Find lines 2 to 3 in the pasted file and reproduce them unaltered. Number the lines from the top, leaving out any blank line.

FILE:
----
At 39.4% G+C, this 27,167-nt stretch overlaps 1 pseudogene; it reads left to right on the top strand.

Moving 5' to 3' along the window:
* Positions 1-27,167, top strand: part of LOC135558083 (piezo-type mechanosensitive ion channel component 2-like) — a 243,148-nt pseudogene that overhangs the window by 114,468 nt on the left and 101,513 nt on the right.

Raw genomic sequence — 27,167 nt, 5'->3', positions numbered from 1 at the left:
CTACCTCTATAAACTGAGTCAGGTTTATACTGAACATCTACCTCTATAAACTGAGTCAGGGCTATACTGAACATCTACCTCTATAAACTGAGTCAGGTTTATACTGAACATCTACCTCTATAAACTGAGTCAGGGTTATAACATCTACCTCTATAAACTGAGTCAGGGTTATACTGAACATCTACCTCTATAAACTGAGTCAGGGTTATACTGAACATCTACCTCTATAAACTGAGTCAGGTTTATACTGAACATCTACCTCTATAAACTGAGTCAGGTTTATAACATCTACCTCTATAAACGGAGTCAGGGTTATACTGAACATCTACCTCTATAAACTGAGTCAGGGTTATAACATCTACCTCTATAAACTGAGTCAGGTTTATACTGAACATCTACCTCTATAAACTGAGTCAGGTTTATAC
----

Moving 5' to 3' along the window:
* Positions 1-27,167, top strand: part of LOC135558083 (piezo-type mechanosensitive ion channel component 2-like) — a 243,148-nt pseudogene that overhangs the window by 114,468 nt on the left and 101,513 nt on the right.